LOS ANGELES – Young female chimps carry sticks as a form of “play-mothering,” much in the same way girls cradle their dolls, scientists said Monday.
The findings, published online in the journal Current Biology, imply that gender roles might be more biologically rooted than some people think, the authors said.
Lead author Sonya Kahlenberg, a biological anthropologist at Bates College in Lewiston, Maine, looked at incidences of stick-carrying in chimps in a community in Kibale National Park in Uganda over a period of 14 years. After examining more than 100 cases, she and co-author Richard Wrangham, a biological anthropologist at Harvard University, noticed a distinct gender difference. Of the young females, 67 percent carried sticks, as opposed to just 31 percent of males.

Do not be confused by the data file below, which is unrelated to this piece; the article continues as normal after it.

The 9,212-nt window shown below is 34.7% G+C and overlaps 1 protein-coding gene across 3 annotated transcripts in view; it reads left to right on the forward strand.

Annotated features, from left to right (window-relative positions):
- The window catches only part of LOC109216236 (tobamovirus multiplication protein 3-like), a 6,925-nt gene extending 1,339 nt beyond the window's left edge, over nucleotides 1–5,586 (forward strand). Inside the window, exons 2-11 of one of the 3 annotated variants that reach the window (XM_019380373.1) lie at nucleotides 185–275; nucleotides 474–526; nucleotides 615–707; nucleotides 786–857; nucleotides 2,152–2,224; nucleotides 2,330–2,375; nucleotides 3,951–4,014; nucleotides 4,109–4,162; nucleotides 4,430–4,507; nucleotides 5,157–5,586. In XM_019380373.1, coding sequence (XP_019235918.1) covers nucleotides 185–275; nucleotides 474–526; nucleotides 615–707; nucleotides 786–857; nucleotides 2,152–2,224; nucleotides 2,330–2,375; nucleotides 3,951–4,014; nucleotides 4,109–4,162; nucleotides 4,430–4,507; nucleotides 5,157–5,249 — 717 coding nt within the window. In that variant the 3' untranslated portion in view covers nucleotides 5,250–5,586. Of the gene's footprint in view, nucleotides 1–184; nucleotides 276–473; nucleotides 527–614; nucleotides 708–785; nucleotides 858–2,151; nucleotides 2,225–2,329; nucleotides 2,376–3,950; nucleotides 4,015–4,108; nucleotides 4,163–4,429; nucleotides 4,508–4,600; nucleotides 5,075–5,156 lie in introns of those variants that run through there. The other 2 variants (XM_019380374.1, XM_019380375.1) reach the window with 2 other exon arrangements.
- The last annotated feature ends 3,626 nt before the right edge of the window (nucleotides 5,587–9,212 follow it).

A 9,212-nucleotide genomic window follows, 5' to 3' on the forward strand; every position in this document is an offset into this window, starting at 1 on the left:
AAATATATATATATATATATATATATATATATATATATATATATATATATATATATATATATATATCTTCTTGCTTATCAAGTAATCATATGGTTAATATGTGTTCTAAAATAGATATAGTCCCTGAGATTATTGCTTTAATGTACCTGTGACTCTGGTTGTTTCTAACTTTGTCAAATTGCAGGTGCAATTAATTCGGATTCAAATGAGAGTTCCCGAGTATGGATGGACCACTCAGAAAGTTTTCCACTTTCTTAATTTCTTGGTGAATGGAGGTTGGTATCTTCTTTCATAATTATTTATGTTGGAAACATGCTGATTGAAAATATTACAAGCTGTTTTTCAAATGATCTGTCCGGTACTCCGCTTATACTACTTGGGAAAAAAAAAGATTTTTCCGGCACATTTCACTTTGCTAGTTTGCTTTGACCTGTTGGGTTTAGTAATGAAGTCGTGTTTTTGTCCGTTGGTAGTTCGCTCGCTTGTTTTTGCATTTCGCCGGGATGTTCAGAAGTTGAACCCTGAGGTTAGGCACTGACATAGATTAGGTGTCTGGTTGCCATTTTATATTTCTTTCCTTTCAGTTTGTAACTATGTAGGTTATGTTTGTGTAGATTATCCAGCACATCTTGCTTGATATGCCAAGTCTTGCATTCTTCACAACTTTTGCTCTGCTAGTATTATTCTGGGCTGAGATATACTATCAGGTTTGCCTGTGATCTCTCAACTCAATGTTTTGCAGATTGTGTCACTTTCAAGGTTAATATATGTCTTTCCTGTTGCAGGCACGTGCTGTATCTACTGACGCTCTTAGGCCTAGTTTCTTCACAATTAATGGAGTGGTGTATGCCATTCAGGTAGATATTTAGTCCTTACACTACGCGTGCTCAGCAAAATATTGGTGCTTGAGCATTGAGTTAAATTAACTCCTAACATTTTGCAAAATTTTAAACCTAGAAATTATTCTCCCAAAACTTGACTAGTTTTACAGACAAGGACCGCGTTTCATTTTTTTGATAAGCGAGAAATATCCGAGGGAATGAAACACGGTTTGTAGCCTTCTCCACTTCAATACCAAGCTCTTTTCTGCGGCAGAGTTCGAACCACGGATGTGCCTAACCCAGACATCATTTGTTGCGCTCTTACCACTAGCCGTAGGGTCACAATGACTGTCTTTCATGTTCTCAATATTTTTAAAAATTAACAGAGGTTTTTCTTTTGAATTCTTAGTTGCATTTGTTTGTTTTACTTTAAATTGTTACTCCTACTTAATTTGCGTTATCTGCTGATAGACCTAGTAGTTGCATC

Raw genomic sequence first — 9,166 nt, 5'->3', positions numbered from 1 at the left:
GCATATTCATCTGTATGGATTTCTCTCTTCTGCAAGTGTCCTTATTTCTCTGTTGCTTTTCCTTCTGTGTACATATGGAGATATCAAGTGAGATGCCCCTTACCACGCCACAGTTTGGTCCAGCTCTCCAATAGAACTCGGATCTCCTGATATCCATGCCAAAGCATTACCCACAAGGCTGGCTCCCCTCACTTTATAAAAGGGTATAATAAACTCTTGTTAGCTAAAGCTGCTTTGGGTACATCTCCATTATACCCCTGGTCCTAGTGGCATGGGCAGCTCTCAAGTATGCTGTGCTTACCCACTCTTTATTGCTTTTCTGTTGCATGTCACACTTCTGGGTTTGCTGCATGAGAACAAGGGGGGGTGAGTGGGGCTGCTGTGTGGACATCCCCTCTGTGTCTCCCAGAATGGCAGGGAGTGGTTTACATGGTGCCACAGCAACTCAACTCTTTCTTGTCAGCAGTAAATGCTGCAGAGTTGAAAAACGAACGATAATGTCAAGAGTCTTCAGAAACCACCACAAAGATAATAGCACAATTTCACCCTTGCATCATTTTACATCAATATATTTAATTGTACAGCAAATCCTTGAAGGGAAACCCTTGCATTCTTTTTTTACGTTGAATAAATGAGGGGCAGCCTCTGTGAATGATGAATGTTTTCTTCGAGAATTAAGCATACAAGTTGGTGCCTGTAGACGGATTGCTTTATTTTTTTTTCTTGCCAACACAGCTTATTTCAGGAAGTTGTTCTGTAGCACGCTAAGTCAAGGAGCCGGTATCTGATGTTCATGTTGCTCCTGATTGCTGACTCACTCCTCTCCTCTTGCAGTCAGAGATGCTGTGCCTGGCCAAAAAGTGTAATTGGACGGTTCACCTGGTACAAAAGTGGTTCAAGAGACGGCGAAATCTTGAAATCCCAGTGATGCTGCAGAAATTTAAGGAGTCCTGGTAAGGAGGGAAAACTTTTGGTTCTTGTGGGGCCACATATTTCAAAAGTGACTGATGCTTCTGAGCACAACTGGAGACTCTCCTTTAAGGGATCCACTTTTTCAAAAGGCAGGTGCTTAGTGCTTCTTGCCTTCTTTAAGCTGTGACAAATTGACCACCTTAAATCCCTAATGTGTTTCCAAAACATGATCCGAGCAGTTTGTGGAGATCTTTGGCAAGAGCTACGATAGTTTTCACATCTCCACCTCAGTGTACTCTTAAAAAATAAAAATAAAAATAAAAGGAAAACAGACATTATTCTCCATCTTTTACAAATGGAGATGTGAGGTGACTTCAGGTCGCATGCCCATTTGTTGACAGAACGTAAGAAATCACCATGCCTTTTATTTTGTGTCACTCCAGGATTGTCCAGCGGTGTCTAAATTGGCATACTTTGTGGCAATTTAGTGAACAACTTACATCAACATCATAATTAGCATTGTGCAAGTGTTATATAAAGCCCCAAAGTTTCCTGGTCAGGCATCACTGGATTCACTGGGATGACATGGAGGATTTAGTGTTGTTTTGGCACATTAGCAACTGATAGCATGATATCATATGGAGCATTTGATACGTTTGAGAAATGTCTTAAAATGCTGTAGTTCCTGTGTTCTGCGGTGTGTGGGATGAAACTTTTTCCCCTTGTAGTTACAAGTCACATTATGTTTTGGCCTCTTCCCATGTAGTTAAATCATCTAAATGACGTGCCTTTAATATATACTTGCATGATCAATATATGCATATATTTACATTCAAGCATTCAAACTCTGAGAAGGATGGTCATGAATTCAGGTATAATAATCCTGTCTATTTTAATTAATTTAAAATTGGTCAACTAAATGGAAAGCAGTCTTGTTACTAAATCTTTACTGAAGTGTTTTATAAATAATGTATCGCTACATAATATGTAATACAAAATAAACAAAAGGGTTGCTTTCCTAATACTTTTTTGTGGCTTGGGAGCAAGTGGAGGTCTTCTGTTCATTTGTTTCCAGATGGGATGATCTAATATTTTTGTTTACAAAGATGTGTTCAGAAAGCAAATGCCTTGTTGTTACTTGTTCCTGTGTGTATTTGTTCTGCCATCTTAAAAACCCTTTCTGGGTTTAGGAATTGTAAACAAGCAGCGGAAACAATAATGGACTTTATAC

Aside from their other stick-related activities – using them to probe holes that might hold honey or water, or brandishing them like weapons – the young chimps would also occasionally cradle a longer, thicker stick as they went about their business, almost as if it were a baby.
They would even bring the sticks into their nests – which never happened with the sticks used for honey-hunting or play-fighting. Some of the young chimps even played the “airplane” game: lying on their backs and lifting the stick in the air.
The authors argue that the stick-carrying demonstrates a type of “play-mothering.”